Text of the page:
Eagleswood Township New Jersey has several trade schools that offer training to become a welder. Becoming a welder is a popular choice for many people looking to begin earning money soon because the basic training to start can be completed in just a few weeks. If you enjoy physical work, have steady hands, and are very detail-oriented, you are well-suited to a career as a welder. Highly skilled welders working in isolated locations can earn a great salary. It is one of the few trades that you can enter after high school that allow you to make a very respectable compensation. Your welding skills and willingness to travel and work in isolated locations are the main factors that determine how much you can earn. Many welders enter the field to take advantage of the opportunities to travel. A wide variety of industries from farming to ship building, and real estate development to pipeline construction, employ a large number of welders. The physical demands of the job include carrying heavy tools, working in confined spaces, and working outdoors in extreme heat or cold. In order to minimize injuries, it is very important for welders to emphasize safety while on the job. A high school diploma, GED or equivalent education, or experience are normally required to enroll in a welder training program. If your high school offers metalwork or welding classes, these are excellent courses to prepare you for a welding diploma program or associates degree.
For those looking for a welder training program near Eagleswood Township New Jersey there are several options. Introductory programs that cover basic techniques can be completed in only a few weeks while comprehensive programs take from 4-9 months. The Associate of Applied Science(A.A.S.) degree in welding requires two years of classroom work and practical training in all welding processes. The associate degree includes general education classes in applied math, social sciences, and writing. Associate degree holders have a strong understanding of welding science and theory, as well as skills to pursue industry jobs in management, sales, and skills training. Welders can also enter the field as apprentices and learn while working. Apprentice welders may work for relatively low wages for many years before gaining enough experience to become fully certified. In many cases welders will secure work after receiving basic training and then return from time to time to complete their instruction in additional processes and specialized applications. Becoming a certified journeyman welder can take from 4-15 years.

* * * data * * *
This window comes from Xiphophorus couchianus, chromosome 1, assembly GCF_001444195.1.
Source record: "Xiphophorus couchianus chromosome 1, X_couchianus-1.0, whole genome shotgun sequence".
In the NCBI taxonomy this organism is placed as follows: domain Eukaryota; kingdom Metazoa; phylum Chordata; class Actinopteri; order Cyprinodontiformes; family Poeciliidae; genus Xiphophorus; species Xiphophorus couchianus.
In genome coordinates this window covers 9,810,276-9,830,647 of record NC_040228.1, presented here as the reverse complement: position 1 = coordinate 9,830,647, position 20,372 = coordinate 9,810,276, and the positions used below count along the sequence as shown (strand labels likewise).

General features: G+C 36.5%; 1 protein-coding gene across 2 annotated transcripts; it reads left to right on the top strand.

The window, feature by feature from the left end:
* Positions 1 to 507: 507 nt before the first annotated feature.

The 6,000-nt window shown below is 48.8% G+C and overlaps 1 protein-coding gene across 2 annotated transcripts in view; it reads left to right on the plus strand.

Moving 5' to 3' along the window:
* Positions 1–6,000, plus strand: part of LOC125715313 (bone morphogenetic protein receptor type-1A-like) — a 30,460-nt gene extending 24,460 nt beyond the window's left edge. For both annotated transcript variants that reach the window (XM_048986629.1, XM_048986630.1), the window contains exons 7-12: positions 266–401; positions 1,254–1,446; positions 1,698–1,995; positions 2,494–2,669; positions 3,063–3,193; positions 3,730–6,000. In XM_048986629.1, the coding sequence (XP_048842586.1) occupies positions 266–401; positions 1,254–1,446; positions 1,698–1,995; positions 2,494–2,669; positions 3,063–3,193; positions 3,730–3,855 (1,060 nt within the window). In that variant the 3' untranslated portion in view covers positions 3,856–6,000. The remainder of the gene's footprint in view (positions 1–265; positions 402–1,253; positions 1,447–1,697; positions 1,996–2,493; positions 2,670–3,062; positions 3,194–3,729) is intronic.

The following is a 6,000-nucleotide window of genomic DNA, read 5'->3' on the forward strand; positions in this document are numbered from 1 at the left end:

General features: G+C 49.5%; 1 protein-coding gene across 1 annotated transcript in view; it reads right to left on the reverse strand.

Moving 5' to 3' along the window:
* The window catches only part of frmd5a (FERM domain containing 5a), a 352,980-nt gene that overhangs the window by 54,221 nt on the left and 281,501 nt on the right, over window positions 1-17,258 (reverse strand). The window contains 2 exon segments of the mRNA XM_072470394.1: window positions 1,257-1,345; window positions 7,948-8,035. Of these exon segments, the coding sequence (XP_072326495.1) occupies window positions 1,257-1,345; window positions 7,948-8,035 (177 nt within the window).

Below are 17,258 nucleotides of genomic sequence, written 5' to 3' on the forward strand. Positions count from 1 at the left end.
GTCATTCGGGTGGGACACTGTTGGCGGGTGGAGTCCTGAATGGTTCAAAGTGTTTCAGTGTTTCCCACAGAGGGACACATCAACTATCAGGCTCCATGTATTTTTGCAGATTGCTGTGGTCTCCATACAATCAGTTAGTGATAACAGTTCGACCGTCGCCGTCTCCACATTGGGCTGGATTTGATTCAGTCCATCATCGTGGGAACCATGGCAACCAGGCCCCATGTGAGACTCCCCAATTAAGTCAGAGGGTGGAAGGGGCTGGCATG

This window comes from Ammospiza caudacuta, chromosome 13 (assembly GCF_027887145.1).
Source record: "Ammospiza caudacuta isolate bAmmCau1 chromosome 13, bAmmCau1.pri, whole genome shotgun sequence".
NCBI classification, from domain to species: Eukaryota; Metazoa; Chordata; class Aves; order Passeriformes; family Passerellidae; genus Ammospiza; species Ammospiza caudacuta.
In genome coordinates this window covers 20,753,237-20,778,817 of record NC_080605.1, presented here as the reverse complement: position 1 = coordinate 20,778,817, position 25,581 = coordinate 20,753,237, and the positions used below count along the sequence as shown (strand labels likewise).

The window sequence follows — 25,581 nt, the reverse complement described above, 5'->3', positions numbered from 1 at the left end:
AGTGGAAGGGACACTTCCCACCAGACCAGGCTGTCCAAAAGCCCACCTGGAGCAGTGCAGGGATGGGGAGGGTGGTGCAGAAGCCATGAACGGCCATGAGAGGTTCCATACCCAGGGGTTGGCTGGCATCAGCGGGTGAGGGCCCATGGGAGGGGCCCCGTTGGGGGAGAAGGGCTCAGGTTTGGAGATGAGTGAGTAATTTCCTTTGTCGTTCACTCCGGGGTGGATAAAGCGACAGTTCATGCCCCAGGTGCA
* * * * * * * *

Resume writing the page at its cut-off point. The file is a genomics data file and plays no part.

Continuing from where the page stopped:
When applying for a job a welder will normally be required to pass a certification test specific to the work to be done before being hired. There are four major welding processes, including shielded metal arc welding (SMAW), also commonly known as stick welding. Using a specific process, welders are tested on their ability to complete a weld in a specific situation defined by the type, size and shape of the metal, type of weld, and the position the welder is in.
Within the welding industry there are also many specialized jobs. One specialty that is becoming more common, particularly in pipeline and structural welding, is robotic welding machine operator. Certified welding inspectors use non-destructive methods such as x-rays, ultrasound, and magnetic sensors to assess the strength of a weld.
Major industries from bridge and high-rise construction to motorsports, military support, and ship-building are in constant need of qualified welders. The consistently high demand makes this one of the strong-paying jobs that does not require an advanced university degree. A professional career in this industry will allow you to travel, all the while earning a solid income; not many jobs can compete with that!